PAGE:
Such understanding is just the beginning of what genomics will deliver. The cost of sequencing genes is dropping even faster than the cost of computing power. That’s better than half the cost every 18 months, and better than 1,000th the cost every 15 years. Furthermore, the quality of analysis is improving at a similar rate. For all these reasons, Tute and PKB are delighted to put such analysis in the hands of all patients as cheap sequences become commonly available to all patients.

The full press release can be found below.

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PKB collaborates with four universities to bring e-consultations to clinical curriculums

Three universities have followed the lead of Leicester Medical School to include a course on teaching the principles of online consultations using the Patients Know Best (PKB) platform. This is due to the success of the pilot led by Dr. Ron Hsu and his innovation team at Leicester. The complete evaluation of the program was featured in a Q&A session at the Royal Society of Medicine back in March. The session was recorded and is well worth watching:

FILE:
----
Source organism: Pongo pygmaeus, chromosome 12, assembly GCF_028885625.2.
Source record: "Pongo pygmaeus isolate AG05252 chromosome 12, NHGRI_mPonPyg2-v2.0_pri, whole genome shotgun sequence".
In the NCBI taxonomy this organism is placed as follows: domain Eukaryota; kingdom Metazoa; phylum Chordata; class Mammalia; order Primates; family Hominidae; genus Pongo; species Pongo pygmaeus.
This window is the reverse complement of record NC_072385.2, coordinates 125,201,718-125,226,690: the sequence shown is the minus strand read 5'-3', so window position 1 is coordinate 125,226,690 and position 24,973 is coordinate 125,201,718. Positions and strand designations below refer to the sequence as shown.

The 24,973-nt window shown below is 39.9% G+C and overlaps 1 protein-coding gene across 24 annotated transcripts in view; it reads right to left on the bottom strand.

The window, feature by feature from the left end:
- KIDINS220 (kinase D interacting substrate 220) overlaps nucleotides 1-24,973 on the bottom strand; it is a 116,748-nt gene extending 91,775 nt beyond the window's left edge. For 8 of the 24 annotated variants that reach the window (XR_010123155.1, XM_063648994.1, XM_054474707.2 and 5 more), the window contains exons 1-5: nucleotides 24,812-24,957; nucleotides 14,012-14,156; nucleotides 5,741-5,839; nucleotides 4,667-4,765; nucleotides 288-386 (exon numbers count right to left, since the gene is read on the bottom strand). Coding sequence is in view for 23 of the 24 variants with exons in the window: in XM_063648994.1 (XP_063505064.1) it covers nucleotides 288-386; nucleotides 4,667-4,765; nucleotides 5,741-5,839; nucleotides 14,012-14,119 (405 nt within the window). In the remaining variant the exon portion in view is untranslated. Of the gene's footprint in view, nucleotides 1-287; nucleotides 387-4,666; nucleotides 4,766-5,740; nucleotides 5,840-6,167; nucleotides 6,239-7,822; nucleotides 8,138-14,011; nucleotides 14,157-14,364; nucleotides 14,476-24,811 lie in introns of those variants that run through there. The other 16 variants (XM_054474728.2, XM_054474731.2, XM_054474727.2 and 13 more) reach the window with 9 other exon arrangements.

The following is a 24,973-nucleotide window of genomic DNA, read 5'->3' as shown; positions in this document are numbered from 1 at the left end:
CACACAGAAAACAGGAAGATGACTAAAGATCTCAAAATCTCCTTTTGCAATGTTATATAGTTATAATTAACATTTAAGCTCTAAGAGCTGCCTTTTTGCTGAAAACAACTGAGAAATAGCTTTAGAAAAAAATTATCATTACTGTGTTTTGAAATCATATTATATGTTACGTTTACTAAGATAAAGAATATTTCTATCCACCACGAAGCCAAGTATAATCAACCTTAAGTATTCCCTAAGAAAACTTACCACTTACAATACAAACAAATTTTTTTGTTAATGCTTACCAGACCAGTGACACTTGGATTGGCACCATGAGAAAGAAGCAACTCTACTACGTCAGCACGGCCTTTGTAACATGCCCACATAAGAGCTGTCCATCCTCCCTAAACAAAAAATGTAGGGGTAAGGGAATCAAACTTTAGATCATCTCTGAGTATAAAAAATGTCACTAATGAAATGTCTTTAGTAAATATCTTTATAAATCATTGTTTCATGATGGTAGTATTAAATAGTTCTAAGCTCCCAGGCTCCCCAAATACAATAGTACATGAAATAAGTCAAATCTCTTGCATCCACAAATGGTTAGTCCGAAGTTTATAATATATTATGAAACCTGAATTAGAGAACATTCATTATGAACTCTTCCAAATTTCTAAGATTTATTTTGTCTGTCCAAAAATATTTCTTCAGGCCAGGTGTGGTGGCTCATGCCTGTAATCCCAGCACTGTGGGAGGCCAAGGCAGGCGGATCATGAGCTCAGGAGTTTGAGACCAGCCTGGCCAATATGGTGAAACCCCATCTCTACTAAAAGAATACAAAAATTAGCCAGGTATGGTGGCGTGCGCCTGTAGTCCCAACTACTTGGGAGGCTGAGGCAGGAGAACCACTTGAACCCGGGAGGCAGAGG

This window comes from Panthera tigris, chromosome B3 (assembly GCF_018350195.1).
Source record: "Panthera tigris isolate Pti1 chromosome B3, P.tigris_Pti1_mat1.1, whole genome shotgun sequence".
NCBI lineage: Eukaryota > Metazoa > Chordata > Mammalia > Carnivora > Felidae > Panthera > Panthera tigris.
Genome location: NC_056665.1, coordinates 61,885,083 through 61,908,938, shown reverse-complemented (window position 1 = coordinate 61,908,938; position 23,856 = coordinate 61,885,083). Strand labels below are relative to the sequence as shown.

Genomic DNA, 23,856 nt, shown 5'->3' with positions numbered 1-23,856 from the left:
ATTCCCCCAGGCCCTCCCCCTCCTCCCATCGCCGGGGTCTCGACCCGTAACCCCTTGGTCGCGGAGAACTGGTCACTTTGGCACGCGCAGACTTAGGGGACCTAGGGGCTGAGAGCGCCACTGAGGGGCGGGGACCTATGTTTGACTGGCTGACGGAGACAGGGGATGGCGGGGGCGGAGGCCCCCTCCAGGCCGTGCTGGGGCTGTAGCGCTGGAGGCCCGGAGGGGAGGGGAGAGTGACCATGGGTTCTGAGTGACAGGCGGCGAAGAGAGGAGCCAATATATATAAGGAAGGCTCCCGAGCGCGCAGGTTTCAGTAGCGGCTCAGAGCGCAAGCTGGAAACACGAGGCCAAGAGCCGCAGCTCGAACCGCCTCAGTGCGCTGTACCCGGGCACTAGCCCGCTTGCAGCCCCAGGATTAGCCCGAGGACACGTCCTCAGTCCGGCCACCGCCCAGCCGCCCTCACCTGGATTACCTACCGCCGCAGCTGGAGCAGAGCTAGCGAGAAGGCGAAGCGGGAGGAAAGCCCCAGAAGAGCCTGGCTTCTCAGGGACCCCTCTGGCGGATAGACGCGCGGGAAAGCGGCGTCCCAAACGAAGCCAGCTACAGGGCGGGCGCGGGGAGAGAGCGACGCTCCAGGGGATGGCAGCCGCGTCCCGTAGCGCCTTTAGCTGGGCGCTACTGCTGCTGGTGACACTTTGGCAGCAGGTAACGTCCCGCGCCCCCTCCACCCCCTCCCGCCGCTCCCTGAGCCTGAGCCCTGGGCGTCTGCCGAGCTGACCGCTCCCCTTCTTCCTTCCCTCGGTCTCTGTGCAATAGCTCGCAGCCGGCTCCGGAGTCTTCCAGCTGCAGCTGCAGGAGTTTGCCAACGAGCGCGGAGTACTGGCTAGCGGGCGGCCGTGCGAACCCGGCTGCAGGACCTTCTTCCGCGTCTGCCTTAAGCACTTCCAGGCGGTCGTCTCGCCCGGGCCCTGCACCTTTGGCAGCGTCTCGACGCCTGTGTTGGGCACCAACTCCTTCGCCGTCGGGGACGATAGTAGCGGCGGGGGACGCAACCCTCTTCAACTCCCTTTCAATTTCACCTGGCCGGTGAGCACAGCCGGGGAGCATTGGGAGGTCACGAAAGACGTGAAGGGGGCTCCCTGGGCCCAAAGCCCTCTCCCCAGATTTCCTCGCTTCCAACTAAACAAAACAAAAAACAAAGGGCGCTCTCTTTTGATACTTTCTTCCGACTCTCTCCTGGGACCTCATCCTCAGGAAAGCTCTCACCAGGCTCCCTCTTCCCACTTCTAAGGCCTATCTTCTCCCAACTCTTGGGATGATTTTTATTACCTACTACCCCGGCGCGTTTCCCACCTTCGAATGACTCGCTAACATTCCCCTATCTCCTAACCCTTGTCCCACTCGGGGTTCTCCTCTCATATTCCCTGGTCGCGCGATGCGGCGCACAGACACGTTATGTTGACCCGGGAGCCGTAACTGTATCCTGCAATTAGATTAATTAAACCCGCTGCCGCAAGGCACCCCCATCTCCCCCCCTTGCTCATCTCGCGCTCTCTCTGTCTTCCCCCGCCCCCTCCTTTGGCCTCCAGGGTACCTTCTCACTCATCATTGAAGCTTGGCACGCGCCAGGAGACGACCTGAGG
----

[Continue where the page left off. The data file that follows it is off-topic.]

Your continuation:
These medical and pharmaceutical schools are taking the steps to prepare medical students for the future. In his interview with NHE, Dr. Ron Hsu reasoned that:

I’m not preparing students to be doctors today – I’m preparing them to be doctors in the next decade.

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Delphi Medical and PKB roll out patient-controlled records to substance misuse patients